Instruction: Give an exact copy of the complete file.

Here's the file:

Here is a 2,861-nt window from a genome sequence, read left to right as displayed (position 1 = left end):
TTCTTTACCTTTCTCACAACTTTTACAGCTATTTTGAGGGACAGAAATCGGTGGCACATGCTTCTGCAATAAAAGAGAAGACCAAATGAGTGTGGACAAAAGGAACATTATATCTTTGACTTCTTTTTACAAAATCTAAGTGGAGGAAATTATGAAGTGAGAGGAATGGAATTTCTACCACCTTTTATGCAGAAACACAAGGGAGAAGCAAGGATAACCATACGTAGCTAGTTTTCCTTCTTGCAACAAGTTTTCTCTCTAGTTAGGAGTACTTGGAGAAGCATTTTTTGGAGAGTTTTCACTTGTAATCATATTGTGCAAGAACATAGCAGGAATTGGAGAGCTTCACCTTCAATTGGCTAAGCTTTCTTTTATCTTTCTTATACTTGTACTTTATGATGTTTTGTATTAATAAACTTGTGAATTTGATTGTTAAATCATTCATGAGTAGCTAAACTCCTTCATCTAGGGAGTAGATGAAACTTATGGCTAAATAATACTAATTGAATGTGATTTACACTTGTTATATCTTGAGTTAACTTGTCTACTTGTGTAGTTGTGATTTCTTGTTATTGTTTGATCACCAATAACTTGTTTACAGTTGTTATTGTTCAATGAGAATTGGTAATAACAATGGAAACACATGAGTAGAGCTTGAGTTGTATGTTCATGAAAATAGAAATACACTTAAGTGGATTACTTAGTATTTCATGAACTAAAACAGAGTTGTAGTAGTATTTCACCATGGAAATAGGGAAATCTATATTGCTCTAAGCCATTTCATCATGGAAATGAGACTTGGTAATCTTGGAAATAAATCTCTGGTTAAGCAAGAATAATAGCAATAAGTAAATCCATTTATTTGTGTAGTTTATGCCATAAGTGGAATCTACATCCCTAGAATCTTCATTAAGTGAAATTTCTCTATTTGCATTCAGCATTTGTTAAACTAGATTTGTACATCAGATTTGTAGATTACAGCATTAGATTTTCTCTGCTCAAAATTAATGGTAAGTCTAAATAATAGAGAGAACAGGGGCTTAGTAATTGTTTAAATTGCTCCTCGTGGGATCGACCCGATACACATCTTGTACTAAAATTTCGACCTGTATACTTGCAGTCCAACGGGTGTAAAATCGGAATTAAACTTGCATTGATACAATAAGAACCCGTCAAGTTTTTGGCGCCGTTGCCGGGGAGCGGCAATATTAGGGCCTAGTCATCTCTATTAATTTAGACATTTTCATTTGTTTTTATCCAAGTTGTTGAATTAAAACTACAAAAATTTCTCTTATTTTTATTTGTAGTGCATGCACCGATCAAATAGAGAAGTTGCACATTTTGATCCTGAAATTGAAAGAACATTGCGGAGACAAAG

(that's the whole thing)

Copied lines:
Here is a 2,861-nt window from a genome sequence, read left to right as displayed (position 1 = left end):
TTCTTTACCTTTCTCACAACTTTTACAGCTATTTTGAGGGACAGAAATCGGTGGCACATGCTTCTGCAATAAAAGAGAAGACCAAATGAGTGTGGACAAAAGGAACATTATATCTTTGACTTCTTTTTACAAAATCTAAGTGGAGGAAATTATGAAGTGAGAGGAATGGAATTTCTACCACCTTTTATGCAGAAACACAAGGGAGAAGCAAGGATAACCATACGTAGCTAGTTTTCCTTCTTGCAACAAGTTTTCTCTCTAGTTAGGAGTACTTGGAGAAGCATTTTTTGGAGAGTTTTCACTTGTAATCATATTGTGCAAGAACATAGCAGGAATTGGAGAGCTTCACCTTCAATTGGCTAAGCTTTCTTTTATCTTTCTTATACTTGTACTTTATGATGTTTTGTATTAATAAACTTGTGAATTTGATTGTTAAATCATTCATGAGTAGCTAAACTCCTTCATCTAGGGAGTAGATGAAACTTATGGCTAAATAATACTAATTGAATGTGATTTACACTTGTTATATCTTGAGTTAACTTGTCTACTTGTGTAGTTGTGATTTCTTGTTATTGTTTGATCACCAATAACTTGTTTACAGTTGTTATTGTTCAATGAGAATTGGTAATAACAATGGAAACACATGAGTAGAGCTTGAGTTGTATGTTCATGAAAATAGAAATACACTTAAGTGGATTACTTAGTATTTCATGAACTAAAACAGAGTTGTAGTAGTATTTCACCATGGAAATAGGGAAATCTATATTGCTCTAAGCCATTTCATCATGGAAATGAGACTTGGTAATCTTGGAAATAAATCTCTGGTTAAGCAAGAATAATAGCAATAAGTAAATCCATTTATTTGTGTAGTTTATGCCATAAGTGGAATCTACATCCCTAGAATCTTCATTAAGTGAAATTTCTCTATTTGCATTCAGCATTTGTTAAACTAGATTTGTACATCAGATTTGTAGATTACAGCATTAGATTTTCTCTGCTCAAAATTAATGGTAAGTCTAAATAATAGAGAGAACAGGGGCTTAGTAATTGTTTAAATTGCTCCTCGTGGGATCGACCCGATACACATCTTGTACTAAAATTTCGACCTGTATACTTGCAGTCCAACGGGTGTAAAATCGGAATTAAACTTGCATTGATACAATAAGAACCCGTCAAGTTTTTGGCGCCGTTGCCGGGGAGCGGCAATATTAGGGCCTAGTCATCTCTATTAATTTAGACATTTTCATTTGTTTTTATCCAAGTTGTTGAATTAAAACTACAAAAATTTCTCTTATTTTTATTTGTAGTGCATGCACCGATCAAATAGAGAAGTTGCACATTTTGATCCTGAAATTGAAAGAACATTGCGGAGACAAAG